What’s in a Name?


All of my grade school life, I never sat in a classroom where there weren’t a few other boys who shared my first name. It turns out that there was a very good reason for that. According to the Social Security Administration, from 1954 until 1998, with the exception of one year, Michael was the most popular boy’s name in America. The exception came in 1960 where it came in second behind David. That’s still an impressive run of 44 years.

But it did cause some confusing moments. In the classroom, I could never figure out if the teacher was talking to me or one of the five other Michaels who sat near me. And at recess, out on the playground, I’d be forever turning around to find out who was calling me only to find out nobody was calling me… just my name. It happened every day…multiple times a day.

So I was tickled by a customer yesterday who had come in to the studio to have some old photos from the early 1900s restored. And as he was sharing with us who these people were that were in the pictures, ticking off their names, I commented on how unfamiliar their names seemed. It turns out it was a thing in their family. Their grandmother didn’t appreciate conventional names so she opted for naming her children with words that she would just make up. If it was in the baby book of names… she would simply come up with something else.

Over the years, the family adapted to their unusual monikers by taking their first and middle names and whittling them down to just the first initials. Thus Jerimillia Crimereo called herself JC; Podifer Amitelik would answer to PA; etc. That worked for most. Unfortunately, no one thought what it would be like for little Ventroy Delwhilm who, once grown, would to the family be forever known as Uncle VD.

Michael Ondrasik and Home Video Studio specialize in the preservation of family memories through the digitalization of film, videotapes, audio recordings, photos, negatives, and slides. For more information, call 352-735-8550 or visit our website.

What’s Your Grandparent Name?


This lovely gift arrived in the mail for us today. Our daughter-in-law included a note saying she couldn’t resist buying them for us. What makes it special is that these are the grandparent names that her children call us.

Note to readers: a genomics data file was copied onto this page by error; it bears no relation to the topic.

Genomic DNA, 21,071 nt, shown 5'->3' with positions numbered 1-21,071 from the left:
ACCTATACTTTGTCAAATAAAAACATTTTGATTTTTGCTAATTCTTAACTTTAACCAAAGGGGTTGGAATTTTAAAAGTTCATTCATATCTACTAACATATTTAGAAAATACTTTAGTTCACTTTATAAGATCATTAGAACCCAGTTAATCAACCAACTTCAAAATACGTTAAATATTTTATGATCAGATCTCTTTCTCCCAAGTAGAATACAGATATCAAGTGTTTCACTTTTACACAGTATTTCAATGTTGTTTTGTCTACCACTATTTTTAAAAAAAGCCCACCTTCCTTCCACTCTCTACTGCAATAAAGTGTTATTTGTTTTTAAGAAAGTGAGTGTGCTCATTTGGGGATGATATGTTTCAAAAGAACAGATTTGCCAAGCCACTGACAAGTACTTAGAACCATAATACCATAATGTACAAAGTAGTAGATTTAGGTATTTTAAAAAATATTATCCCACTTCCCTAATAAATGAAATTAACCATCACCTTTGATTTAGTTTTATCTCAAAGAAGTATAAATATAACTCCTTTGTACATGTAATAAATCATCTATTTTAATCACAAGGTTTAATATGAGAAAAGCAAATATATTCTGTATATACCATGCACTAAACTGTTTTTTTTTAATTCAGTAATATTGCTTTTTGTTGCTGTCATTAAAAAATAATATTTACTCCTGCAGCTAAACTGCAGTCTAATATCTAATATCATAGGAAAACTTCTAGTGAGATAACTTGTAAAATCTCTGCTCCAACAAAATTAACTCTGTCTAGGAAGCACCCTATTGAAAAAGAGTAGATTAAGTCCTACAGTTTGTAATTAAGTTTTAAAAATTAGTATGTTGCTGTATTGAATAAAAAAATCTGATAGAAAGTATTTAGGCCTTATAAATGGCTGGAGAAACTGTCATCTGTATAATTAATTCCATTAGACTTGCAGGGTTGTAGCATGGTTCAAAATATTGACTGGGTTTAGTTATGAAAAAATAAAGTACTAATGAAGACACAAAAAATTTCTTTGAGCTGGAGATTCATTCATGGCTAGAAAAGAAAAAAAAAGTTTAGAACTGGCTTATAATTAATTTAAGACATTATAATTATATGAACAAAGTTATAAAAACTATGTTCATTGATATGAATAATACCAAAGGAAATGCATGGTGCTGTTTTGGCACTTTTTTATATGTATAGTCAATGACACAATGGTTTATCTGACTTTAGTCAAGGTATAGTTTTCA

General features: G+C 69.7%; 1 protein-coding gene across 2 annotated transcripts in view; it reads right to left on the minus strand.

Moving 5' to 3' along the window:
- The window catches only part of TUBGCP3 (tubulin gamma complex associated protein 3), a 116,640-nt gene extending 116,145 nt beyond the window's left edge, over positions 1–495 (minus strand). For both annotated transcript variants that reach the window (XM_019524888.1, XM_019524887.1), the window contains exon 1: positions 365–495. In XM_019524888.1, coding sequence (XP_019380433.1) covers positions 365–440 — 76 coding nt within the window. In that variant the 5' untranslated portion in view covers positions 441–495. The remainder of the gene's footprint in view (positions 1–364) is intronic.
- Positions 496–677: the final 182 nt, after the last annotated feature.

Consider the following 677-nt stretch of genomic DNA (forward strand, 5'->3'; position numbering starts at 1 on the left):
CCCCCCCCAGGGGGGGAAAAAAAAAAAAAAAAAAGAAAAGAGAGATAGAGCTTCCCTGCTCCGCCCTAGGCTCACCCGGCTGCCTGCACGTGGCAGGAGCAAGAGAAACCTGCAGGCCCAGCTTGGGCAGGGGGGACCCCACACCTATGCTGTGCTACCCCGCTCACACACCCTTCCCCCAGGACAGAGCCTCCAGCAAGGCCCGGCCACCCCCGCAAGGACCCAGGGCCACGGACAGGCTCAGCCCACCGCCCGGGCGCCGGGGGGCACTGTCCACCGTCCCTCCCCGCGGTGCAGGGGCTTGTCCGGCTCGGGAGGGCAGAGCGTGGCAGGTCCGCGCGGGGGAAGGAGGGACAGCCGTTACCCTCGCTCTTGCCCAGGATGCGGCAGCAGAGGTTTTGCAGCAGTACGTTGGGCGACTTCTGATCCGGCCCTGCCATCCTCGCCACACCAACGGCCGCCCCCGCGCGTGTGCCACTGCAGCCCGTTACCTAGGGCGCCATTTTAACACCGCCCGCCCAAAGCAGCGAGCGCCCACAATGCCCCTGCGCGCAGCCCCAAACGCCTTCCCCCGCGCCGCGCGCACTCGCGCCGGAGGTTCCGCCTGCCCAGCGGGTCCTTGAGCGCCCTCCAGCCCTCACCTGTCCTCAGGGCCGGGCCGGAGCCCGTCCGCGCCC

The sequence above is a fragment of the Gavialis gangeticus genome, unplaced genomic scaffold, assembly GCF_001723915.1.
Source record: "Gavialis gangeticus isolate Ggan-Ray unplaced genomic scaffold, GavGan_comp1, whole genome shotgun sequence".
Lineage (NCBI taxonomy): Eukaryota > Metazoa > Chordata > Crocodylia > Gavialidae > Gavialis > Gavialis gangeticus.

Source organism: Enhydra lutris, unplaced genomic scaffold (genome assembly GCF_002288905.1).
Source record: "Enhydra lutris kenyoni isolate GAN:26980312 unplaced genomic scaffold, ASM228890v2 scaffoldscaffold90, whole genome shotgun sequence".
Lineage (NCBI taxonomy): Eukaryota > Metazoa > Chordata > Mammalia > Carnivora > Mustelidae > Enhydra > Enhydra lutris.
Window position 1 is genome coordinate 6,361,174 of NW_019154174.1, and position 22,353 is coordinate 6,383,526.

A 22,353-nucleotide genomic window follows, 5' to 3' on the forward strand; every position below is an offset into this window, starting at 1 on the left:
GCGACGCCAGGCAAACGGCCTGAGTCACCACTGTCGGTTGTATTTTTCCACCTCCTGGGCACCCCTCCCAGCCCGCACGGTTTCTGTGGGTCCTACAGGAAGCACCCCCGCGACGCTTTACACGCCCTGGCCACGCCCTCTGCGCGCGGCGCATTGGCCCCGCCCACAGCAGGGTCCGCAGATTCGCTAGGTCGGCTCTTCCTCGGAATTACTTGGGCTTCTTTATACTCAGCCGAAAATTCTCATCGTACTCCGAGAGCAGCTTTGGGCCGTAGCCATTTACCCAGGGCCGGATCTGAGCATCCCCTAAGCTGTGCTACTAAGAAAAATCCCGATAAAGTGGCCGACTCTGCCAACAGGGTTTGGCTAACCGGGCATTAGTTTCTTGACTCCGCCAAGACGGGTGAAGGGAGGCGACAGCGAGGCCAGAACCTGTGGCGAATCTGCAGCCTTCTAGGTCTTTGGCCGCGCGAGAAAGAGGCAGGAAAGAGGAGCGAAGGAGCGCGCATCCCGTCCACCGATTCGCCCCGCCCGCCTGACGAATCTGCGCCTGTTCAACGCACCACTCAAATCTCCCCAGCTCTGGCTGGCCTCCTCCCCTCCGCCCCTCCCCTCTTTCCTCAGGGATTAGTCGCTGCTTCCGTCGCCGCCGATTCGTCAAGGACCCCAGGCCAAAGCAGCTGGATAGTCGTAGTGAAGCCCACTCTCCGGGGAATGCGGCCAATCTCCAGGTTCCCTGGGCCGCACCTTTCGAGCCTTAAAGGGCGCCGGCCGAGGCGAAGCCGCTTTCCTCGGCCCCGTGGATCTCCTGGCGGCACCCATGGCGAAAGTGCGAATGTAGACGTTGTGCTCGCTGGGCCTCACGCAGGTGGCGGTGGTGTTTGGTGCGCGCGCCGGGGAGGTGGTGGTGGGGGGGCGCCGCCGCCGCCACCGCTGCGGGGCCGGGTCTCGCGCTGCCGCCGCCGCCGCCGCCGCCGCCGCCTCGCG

Kate, my wife, came by her grandparent name as kind of a fallback position. In her family, the eldest woman has traditionally been known as “NanNan” by the younger generations. However, Kate’s mother is still with us and is still called “NanNan” by her kids, grandkids, and now great-grandkids. There can obviously be only one “NanNan” to a family so it was decided that when Kate became a grandmother she would be granted the oh-so-subtly different “Nana.”

My name took a bit more doing. A lot of different options were tossed around. Gramps, Grandpa, Grampy… none of them seemed to stick. Finally my daughter-in-law asked me if I had any nicknames growing up. “Only one,” I replied, “And it didn’t last long.”  When my sisters and I were born, my parents picked a cute baby name to coo at us. My sister Allison was called Ally-Oop after the comic strip character. My sister Bobbi was called Baba Looey after the cartoon character. And since there was apparently no animated character that inspired my parents where I was concerned, they decided to make one up. I was called, very briefly, Mickel the Pickle.

I should have never mentioned that to my daughter-in-law. The next time the grandkids visited I was greeted warmly with the shout “Papa Pickle!” As they got older, they must have reasoned that the Pickle part was pretty silly so they truncated my name to the much more appealing Papa. Papa is a name I can get used to… in fact, my heart melts every time I hear them say it.

Michael Ondrasik and Home Video Studio specialize in the preservation of family memories. For more information, call 352-735-8550 or visit